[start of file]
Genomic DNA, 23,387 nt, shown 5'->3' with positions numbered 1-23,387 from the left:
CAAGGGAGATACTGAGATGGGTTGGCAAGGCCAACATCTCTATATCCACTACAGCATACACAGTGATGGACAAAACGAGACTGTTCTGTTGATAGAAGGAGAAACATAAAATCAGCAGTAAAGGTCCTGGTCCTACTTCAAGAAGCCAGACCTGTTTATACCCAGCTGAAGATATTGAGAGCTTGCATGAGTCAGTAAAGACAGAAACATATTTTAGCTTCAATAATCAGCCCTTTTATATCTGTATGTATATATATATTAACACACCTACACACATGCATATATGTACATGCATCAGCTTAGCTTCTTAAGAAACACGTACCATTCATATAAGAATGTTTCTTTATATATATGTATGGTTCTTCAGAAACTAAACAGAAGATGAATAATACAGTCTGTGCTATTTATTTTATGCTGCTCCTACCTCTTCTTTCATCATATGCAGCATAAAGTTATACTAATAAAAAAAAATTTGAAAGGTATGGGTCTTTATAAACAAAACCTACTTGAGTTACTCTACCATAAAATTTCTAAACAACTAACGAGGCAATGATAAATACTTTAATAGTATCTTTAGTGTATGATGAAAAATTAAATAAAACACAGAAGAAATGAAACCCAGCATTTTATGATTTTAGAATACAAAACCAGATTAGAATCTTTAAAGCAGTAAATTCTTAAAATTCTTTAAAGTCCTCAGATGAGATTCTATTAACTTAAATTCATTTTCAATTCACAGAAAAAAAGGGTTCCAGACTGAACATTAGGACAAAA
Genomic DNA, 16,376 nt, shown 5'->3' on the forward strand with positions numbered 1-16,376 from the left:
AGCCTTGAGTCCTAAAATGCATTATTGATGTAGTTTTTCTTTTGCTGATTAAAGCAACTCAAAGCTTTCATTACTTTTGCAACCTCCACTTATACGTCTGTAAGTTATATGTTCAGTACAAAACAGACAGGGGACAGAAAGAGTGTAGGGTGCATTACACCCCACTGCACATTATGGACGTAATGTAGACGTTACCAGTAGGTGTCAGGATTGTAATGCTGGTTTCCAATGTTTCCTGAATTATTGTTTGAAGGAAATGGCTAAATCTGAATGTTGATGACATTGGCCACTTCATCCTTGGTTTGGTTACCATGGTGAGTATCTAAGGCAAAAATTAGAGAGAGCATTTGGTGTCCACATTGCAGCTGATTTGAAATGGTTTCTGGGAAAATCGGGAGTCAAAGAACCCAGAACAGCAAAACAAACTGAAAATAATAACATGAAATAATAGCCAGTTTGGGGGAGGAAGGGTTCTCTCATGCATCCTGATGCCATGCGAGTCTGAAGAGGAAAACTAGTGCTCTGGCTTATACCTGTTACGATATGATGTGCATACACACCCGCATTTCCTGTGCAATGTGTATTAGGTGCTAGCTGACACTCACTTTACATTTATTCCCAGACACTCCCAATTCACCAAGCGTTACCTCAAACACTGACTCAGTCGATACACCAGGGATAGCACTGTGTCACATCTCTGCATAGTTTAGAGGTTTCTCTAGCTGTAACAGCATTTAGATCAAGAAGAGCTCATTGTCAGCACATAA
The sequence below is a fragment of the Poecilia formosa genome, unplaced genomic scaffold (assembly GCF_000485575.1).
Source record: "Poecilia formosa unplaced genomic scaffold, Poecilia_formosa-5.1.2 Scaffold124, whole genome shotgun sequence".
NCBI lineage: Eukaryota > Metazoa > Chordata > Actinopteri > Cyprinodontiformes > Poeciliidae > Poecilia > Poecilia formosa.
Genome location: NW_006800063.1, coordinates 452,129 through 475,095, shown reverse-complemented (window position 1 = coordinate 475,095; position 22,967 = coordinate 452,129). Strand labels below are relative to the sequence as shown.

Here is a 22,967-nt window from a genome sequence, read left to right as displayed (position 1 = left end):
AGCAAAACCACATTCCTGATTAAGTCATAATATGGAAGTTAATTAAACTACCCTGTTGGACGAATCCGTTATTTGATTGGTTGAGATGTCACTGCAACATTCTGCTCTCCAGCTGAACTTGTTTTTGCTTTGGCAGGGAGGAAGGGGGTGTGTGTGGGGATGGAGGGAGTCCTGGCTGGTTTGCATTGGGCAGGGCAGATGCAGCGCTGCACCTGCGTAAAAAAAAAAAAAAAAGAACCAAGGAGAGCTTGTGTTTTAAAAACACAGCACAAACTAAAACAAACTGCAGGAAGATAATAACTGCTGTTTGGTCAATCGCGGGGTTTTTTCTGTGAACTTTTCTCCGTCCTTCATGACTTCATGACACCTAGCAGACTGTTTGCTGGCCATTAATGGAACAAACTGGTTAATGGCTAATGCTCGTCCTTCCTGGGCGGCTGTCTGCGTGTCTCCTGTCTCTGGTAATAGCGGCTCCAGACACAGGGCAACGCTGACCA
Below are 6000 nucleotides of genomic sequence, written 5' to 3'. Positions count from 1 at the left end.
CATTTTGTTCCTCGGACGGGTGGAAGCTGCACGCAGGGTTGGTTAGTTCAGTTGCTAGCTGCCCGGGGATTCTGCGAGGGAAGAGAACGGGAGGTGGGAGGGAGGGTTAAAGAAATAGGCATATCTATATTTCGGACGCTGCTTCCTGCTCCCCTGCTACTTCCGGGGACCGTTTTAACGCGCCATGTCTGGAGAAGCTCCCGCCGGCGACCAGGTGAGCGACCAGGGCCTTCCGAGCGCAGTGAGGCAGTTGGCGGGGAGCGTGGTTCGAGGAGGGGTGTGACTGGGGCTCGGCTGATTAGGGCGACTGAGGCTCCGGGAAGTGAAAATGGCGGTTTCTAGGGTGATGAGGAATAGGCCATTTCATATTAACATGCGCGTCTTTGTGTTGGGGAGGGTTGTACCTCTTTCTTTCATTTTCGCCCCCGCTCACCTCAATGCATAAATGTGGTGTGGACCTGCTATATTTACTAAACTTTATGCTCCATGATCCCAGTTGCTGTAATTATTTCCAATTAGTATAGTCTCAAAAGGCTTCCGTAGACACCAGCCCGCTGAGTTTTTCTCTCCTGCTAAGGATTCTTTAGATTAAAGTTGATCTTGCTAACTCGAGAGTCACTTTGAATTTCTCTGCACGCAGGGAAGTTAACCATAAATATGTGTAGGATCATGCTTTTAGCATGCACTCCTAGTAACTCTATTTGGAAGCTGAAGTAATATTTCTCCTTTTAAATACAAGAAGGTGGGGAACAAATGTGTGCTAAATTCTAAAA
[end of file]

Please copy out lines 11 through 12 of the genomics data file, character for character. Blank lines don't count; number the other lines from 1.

Below are 6000 nucleotides of genomic sequence, written 5' to 3'. Positions count from 1 at the left end.
CATTTTGTTCCTCGGACGGGTGGAAGCTGCACGCAGGGTTGGTTAGTTCAGTTGCTAGCTGCCCGGGGATTCTGCGAGGGAAGAGAACGGGAGGTGGGAGGGAGGGTTAAAGAAATAGGCATATCTATATTTCGGACGCTGCTTCCTGCTCCCCTGCTACTTCCGGGGACCGTTTTAACGCGCCATGTCTGGAGAAGCTCCCGCCGGCGACCAGGTGAGCGACCAGGGCCTTCCGAGCGCAGTGAGGCAGTTGGCGGGGAGCGTGGTTCGAGGAGGGGTGTGACTGGGGCTCGGCTGATTAGGGCGACTGAGGCTCCGGGAAGTGAAAATGGCGGTTTCTAGGGTGATGAGGAATAGGCCATTTCATATTAACATGCGCGTCTTTGTGTTGGGGAGGGTTGTACCTCTTTCTTTCATTTTCGCCCCCGCTCACCTCAATGCATAAATGTGGTGTGGACCTGCTATATTTACTAAACTTTATGCTCCATGATCCCAGTTGCTGTAATTATTTCCAATTAGTATAGTCTCAAAAGGCTTCCGTAGACACCAGCCCGCTGAGTTTTTCTCTCCTGCTAAGGATTCTTTAGATTAAAGTTGATCTTGCTAACTCGAGAGTCACTTTGAATTTCTCTGCACGCAGGGAAGTTAACCATAAATATGTGTAGGATCATGCTTTTAGCATGCACTCCTAGTAACTCTATTTGGAAGCTGAAGTAATATTTCTCCTTTTAAATACAAGAAGGTGGGGAACAAATGTGTGCTAAATTCTAAAA